jueves, 19 de septiembre de 2013

The symptom of Misophonia

 The symptom of Misophonia is an extreme dislike of certain sounds. 
Misophonia is a little known disease; few physicians have ever heard the name much less know anything about it. 

People with misophonia are often subjected to incorrect diagnosis (and may become treated for diseases they do not have). 
There is no known treatment that is beneficial. 

Little is known about the cause of misophonia, why some people get it (or have it from birth?) and it is not known what has gone wrong in their body. 

This means that many people are suffering from the disease without relief through treatment and many do not even know that it is a disease and some may think they are crazy. 

I do believe, however, that the symptoms are not caused by anything being wrong in the ear but that the problem is in the brain, it is in fact certain that it is not related to the ear. 

It seems to me as a neuroscientist that it is caused by an incorrect wiring somewhere high up in the brain where sounds are interpreted. 

We all have models (or maps) of sounds that we heard and we identify many sounds because they fit one or more of these models.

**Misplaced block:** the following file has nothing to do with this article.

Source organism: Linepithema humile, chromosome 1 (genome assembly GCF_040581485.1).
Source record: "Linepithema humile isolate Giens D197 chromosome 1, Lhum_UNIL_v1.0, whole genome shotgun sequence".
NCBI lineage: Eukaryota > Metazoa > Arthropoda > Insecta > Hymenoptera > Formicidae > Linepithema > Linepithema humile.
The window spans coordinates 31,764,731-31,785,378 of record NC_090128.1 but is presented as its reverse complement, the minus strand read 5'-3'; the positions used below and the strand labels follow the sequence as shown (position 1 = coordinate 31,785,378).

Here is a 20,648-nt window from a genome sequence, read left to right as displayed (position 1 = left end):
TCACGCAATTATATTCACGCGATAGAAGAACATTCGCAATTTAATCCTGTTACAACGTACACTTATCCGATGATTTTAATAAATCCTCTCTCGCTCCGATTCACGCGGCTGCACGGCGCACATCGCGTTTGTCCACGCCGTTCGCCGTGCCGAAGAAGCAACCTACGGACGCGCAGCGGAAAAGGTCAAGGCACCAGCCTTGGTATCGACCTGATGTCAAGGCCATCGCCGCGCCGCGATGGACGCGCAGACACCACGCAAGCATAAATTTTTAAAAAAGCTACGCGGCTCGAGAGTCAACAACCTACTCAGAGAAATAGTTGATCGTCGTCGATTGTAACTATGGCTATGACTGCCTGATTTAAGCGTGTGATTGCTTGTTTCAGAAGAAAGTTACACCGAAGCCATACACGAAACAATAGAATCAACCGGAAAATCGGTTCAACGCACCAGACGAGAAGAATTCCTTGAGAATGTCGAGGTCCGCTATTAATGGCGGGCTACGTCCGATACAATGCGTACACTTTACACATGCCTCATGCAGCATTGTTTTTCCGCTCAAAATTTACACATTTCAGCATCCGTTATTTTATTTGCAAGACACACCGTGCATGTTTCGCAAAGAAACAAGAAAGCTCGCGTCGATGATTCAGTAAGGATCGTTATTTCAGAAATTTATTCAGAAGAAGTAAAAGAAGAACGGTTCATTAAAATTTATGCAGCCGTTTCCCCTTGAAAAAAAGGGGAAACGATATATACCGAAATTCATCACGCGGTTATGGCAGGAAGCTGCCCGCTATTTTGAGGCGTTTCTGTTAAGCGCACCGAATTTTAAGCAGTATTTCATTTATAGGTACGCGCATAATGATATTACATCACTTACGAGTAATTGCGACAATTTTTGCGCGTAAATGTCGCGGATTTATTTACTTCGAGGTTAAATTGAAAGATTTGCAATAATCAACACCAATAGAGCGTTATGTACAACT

People with misophonia may have an unfortunate model (or map) stuck in their brain. 

Misophonia has been regarded to occur together with tinnitus (ringing in the ears) in the same way as for example hyperacusis (lowered tolerance for sounds), but that is not at all certain. 

There is also a difference between hyperacusis and misophonia in that hyperacusis involves all or at least least most sounds, whereas misophonia only concerns very special sounds – mostly sounds that are produced when people eat.

Sometimes knowing that symptoms such as misophonia are real and signs of a certain disease such as misophonia is beneficial because it prove that the person has a real disease and not crazy.

There are other little known symptoms that have been associated with tinnitus such as phonophobia and the “exploding head” syndrome 

(Møller, A.R. Misophonia, phonophobia and the “exploding head” syndrome. In: Møller, A.R., Langguth, B., De Ridder, D. and Kleinjung, T. (Eds.) Textbook of Tinnitus, Springer, New York, Chapter 4, pp. 25-27, 2010).

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